We want to help give children the best chance at
reaching their full potential
What We Do
As many as 20% of school age children in the Turks and Caicos Islands are not having breakfast before school. This affects their mental and physical development, their concentration and ultimately their overall academic performance and future earning potential.
There are currently about 4,000 children attending public schools in the Turks & Caicos Islands. Our Breakfast Programme, which provides free breakfast every school day to all the students at the primary and secondary schools in North Caicos, Middle Caicos, South Caicos and Salt Cay. There are approximately 380 children in these schools. We also have our Food Bank Programme that operates in the remaining public schools, which you can read about in the next tab.
With the start of the Breakfast Programme in September 2016 the teachers quickly reported that they saw an improvement in the students’ attention, focus and attendance. The menu was designed to provide these young students with a nutritious and balanced breakfast so they are able to make the most of their morning classes.</p.
Due to the COVID-19 pandemic our schools have opened via online learning platforms, which means Food for Thought has had to amend its usual breakfast programme. Instead of providing breakfast ingredients to be prepared each morning at school, Food for Thought is instead providing ready-to-eat breakfast items to be sent to students at home so that they can better concentrate in the more difficult setting of a virtual classroom.
- Vitamin D enriched whole milk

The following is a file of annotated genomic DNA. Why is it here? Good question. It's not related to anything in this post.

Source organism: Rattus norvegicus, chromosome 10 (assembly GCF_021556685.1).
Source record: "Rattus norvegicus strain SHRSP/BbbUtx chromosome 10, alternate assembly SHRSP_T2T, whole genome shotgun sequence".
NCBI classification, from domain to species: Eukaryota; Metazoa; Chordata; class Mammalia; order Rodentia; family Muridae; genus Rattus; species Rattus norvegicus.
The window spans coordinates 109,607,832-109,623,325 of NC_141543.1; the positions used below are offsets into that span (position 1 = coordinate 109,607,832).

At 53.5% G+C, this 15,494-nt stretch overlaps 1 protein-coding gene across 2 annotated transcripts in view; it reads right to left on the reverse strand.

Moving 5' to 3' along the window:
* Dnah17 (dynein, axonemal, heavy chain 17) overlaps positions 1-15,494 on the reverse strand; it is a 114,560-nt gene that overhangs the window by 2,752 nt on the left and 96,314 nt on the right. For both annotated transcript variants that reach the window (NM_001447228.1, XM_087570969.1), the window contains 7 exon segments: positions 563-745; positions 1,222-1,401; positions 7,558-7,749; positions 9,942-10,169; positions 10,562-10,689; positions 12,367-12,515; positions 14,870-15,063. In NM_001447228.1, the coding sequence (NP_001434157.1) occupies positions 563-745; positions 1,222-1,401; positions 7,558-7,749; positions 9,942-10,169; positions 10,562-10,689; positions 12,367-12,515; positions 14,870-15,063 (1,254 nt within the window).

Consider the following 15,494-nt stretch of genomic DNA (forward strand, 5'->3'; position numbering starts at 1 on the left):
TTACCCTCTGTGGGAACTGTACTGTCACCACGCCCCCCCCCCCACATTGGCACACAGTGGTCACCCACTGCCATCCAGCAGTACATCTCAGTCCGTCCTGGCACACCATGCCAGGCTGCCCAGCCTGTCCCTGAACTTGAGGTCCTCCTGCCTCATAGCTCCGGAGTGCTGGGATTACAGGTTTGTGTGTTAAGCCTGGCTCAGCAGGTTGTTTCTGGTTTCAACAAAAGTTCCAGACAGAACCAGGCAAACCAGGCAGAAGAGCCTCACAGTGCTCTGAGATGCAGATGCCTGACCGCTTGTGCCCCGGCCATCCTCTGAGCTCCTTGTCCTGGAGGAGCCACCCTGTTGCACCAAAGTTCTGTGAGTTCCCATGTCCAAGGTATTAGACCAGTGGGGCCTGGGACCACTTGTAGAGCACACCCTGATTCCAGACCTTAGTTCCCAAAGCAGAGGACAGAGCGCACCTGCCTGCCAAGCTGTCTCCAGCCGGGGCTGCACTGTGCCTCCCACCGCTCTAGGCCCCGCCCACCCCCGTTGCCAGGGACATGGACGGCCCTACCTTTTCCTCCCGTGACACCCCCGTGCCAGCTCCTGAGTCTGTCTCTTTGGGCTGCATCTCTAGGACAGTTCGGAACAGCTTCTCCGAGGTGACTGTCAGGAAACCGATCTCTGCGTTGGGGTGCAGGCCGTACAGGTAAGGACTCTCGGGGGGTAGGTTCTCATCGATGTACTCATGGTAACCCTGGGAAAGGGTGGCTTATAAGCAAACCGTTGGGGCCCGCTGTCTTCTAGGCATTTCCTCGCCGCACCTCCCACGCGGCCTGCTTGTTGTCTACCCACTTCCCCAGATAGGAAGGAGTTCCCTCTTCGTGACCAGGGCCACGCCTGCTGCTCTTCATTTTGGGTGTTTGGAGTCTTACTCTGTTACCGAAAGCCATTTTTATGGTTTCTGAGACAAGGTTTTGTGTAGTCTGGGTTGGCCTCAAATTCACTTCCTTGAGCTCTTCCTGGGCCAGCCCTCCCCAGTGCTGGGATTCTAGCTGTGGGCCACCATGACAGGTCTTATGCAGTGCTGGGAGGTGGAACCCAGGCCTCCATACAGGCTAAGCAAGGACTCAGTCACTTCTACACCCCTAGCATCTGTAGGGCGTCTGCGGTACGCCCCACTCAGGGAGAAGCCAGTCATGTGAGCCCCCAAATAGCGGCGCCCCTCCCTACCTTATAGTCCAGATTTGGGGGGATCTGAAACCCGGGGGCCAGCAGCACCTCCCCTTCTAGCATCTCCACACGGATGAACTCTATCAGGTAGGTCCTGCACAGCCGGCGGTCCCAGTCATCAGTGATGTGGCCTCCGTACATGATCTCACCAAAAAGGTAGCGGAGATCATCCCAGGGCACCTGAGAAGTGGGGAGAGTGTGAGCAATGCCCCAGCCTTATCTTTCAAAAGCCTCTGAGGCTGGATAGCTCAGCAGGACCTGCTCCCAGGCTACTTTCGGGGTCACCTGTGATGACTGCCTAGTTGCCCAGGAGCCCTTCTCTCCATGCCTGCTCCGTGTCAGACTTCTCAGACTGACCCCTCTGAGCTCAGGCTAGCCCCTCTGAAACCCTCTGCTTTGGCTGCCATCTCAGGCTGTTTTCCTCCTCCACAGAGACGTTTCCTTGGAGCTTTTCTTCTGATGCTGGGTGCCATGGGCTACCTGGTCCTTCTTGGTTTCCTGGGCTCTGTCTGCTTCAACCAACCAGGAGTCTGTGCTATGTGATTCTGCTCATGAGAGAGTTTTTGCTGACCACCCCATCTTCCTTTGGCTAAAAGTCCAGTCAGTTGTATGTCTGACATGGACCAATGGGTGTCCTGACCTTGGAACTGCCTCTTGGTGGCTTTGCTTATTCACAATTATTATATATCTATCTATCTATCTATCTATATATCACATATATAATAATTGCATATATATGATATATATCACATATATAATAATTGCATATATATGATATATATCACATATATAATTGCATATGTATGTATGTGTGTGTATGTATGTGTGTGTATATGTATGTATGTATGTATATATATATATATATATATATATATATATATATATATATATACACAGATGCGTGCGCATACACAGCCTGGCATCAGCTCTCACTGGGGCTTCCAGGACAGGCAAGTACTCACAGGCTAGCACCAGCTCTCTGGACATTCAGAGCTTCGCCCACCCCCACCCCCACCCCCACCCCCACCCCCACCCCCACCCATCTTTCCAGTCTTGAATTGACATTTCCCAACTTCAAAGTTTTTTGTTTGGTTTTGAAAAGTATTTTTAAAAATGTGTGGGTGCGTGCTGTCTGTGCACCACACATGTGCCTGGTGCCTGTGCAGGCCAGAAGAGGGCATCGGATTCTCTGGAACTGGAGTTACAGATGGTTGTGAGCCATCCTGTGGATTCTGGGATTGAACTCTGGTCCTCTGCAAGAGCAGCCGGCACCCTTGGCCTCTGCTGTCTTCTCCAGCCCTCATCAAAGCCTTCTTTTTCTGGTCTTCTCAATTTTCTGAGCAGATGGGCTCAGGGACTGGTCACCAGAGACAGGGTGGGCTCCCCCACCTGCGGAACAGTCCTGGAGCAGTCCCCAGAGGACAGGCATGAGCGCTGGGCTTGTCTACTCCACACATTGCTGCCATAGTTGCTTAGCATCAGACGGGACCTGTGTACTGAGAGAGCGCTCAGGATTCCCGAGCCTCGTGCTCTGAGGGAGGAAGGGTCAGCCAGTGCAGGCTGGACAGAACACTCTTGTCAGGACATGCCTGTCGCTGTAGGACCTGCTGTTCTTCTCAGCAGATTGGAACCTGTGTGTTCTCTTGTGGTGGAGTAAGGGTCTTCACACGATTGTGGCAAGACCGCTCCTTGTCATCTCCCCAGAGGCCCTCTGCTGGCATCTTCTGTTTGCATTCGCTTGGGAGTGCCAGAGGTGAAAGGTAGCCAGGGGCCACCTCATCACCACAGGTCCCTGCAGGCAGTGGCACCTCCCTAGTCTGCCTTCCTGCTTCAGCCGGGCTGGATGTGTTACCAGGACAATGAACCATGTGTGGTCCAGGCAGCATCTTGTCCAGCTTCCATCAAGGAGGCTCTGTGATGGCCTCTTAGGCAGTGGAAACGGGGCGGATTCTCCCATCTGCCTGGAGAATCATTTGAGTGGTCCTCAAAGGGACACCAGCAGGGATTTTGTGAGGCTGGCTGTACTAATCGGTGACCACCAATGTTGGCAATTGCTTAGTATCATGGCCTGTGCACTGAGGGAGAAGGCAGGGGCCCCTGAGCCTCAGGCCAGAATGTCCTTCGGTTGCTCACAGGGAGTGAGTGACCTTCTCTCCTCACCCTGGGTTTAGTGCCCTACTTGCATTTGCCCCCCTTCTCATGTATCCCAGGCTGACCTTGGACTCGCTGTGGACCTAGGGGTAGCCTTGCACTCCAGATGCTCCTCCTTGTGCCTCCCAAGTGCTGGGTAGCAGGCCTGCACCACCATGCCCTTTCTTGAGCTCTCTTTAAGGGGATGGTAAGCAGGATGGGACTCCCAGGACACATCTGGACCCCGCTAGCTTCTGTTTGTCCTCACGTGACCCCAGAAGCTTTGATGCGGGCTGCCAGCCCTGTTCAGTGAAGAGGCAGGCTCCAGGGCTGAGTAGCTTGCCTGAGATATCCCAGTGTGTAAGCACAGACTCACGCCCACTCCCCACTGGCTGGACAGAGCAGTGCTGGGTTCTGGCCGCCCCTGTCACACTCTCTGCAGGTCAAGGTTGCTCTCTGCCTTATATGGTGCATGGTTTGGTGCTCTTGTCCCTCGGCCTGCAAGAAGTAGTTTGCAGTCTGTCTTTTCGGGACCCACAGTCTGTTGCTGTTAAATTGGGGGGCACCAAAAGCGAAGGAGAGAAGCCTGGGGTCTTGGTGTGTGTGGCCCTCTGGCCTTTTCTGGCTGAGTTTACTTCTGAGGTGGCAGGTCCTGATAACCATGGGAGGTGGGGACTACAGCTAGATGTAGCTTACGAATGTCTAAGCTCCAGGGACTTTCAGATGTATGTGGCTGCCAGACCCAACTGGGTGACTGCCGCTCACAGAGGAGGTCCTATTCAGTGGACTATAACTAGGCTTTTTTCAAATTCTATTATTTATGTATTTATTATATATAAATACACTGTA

- Fresh fruit cups
- Whole-grain cereal
- Granola bars
Join our Food Bank
Due to the success of our Breakfast Programme Food for Thought has expanded its reach by including Breakfast Boxes that will provide breakfast items to the nine government schools not currently receiving our daily breakfast.
We will subsidise the Breakfast Boxes to provide enough for just 20 children at each school so we ask the community to help fill the boxes by donating items from our shopping list below.
Preferred Shopping List
(Approved by Grace Bay Medical Centre)
- Nut/grain bar
- Peanut butter (Smuckers Natural preferred)
- Instant oatmeal
- Instant grits
- Wholegrain cereal
- Dried fruit
- Fruit/nut trail mix
- Long life milk (chocolate milk accepted)
Drop off your donations at the following locations:
- Savory & Co., in Regent Village
- Graceway Sports Centre, behind IGA
- Bark + Bliss, Neptune Plaza, Grace Bay
- BCQS at Saltmills, Grace Bay
- Department of Education, Town Centre Mall, Downtown
Why We Need Your Help
The latest Turks & Caicos Islands Poverty Assessment Survey in 2012 showed that 16% of households live in poverty. Households with children accounted for over half of those poor households.
It also showed that 60% of households have problems paying for at least one essential household expense, including food.
Many families simply cannot afford to provide proper nourishment for their children. Not only is the earning potential of children likely to be hindered due to the difficulty to learn if not properly nourished, but the cost of loss of production to the economy is substantial.
It is our obligation as a community to ensure no child goes without breakfast and is able to learn and develop.
Here are some statistics from Unicef in 2013:
- Well nourished children are 13% more likely to be in the correct grade at school, boosting lifelong skills
- Malnourished children are 19% less likely to be able to read a simple sentence aged 8, and 12% less likely to be able to write a simple sentence
- Children who are malnourished go on to earn 20% less as adults than the children who are well nourished. However, there is some evidence that the difference could be even larger, one study has estimated this earning deficit for malnourished children at 66%
- Malnutrition perpetuates poverty by reducing the potential of individuals to lift themselves out of poverty. Good health and jobs break the cycle of poverty and ensure that every child gets a chance to thrive
- Estimates suggest that in low- and middle-income countries, the impact of malnutrition could decrease GDP by between 2% and 11%.